Bad news has arrived for fans of the 2014 World Cup hosts after Spain completed the registration of Brazil-born Atlético Madrid forward Diego Costa. La Furia Roja had chased his registration for some time since he moved to Europe in 2006, and following his blistering start to La Liga this season, he will be only too happy to add to the ranks of possibly the greatest international side of all time.
Costa had made two friendly appearances for his native Brazil against Italy and Russia earlier in the year, but international status is only 100% cemented after making a competitive appearance. With Luiz Felipe Scolari leaving him out of the squad for Brazil’s victorious Confederations Cup campaign over the summer, the 25 year-old saw Spain as his natural alternative, having played there for seven years. The Brazilian Football Confederation (CBF) has been supportive in allowing him to switch nationalities, stating:
“The CBF believes in free will. If a player wants to play here or there, we will not be the entity that will say no.”
With a wealth of attacking options including Neymar, Fred, Jô, Alexandre Pato, and Leandro Damião, Scolari may feel that he will not be missing out on yet another striker. But aside from Neymar, who made the long-awaited switch to Catalan Giants Barcelona over the summer, it is hard to see any of the other names mentioned hitting the heights that Costa has seen this season.
Following the departure of Colombian superstar Falcao to nouveau-riche AS Monaco this past May, Atlético were expected to have some to struggle to adapt to life without El Tigre over the coming season. However, Los Rojiblancos have discovered a new hero in Costa, with the controversial forward netting ten goals in his opening eight games to lead Messi and Ronaldo at the top of the scoring stakes.
Atlético sit joint-top of the table with eight wins from eight matches including a Madrid derby against neighbors Real, who showed off their newest Galactico, Gareth Bale. Costa netted in that game yet again, just as he had in their Copa Del Rey final victory over Real just a few months prior to that. He clearly has the appetite for the big games, something which will come in handy fighting against Roberto Soldado, Alvaro Negredo, Fernando Torres, and Atlético team-mate David Villa for a place in a team that often plays without a natural striker.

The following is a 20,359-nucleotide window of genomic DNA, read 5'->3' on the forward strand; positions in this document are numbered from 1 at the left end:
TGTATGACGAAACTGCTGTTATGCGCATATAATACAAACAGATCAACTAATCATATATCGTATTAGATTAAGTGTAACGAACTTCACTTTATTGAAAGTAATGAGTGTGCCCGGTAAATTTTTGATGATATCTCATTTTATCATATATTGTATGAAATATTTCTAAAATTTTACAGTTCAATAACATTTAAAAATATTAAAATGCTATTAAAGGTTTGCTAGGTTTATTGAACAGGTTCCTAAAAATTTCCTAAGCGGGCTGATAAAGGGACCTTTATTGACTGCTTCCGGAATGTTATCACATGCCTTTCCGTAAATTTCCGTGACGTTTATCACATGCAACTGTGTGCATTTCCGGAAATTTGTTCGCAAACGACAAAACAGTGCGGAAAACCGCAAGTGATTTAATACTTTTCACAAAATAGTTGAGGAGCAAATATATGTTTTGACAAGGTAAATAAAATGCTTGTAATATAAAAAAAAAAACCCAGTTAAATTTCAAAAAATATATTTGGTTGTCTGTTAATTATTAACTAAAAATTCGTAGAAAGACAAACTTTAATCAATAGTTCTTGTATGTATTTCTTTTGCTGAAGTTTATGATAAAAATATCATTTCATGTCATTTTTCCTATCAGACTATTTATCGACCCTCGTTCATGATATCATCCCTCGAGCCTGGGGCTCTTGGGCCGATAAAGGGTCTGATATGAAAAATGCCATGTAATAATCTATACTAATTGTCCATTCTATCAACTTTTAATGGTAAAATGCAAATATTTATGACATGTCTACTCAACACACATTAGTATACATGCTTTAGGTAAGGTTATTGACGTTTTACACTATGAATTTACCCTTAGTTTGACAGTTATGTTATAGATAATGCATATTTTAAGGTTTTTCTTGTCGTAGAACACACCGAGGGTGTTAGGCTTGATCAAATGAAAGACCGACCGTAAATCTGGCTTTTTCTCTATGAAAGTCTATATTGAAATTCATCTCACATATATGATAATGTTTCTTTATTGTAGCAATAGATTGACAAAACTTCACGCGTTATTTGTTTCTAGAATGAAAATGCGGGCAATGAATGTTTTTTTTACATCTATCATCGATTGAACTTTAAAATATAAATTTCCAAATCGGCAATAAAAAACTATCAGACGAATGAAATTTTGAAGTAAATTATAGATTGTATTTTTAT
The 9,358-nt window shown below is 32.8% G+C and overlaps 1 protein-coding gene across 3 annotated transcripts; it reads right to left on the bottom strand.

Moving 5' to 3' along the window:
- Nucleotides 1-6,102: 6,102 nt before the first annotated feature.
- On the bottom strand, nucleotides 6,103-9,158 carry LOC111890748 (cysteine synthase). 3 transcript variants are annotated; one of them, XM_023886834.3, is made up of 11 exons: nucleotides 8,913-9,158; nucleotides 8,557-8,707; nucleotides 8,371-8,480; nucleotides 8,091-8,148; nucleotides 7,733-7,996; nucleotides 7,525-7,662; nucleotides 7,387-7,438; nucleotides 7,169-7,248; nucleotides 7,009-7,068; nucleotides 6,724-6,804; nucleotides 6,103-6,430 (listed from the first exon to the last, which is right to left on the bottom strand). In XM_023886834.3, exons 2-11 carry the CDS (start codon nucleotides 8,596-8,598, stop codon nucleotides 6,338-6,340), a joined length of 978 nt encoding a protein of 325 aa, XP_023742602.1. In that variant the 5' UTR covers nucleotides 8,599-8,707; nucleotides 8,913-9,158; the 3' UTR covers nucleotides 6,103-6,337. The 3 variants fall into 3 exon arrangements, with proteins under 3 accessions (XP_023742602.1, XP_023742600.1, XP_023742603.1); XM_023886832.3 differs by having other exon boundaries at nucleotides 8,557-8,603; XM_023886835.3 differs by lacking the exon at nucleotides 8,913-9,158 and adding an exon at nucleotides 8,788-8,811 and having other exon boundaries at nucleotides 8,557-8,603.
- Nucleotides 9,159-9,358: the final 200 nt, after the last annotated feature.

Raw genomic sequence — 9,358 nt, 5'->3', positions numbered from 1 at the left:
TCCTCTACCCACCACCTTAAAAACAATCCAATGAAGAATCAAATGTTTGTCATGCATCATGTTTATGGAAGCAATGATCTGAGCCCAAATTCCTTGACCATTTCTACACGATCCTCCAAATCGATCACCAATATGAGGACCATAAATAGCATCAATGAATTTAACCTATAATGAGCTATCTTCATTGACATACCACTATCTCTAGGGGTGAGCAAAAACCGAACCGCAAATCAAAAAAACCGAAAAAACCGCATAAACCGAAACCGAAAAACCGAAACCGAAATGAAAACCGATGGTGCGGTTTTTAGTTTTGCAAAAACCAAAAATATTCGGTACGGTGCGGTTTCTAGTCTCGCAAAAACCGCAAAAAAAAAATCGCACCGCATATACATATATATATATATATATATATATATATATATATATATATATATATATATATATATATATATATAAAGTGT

Diego Costa is something of a late developer at age 25, having spent four of the last six seasons out on loan in Spain’s Segunda Liga Adelante at clubs like Albacete and Celta Vigo. He had never been hugely prolific but scored goals consistently at every club, including nine in sixteen games for Rayo Vallecano in 2012. His promise was clear from an early age, it just took the pressure of the departure of one of the world’s best center-forwards to fulfill his promise. Spain’s diminutive midfield string-puller Andrés Iniesta has welcomed the acquisition of Costa with open arms, telling Spanish radio station Cadena SER:
“If Diego Costa can be here and the coach thinks he’s fit – as a player he’s showing that he’s virtually unbeatable. If he comes, he’ll be just another on the team. The player’s performance is what makes you part of the team.”
Spain have had a very successful World Cup qualifying campaign, finishing undefeated with six wins and just two draws against France and Finland. After Spain successfully secured their place in the World Cup following a win over Georgia last night, head coach Vicente del Bosque confirmed that he plans to call Diego Costa this week to discuss the situation and a potential call up to the Spanish National Team. Ironically, the World Champions’ only defeat in their last eleven competitive matches was a 3-0 loss to Brazil in the Confederations Cup final, but with an in-form Costa now at their disposal, Spain may be even tougher to conquer with the prolific Brazilian leading the strike force.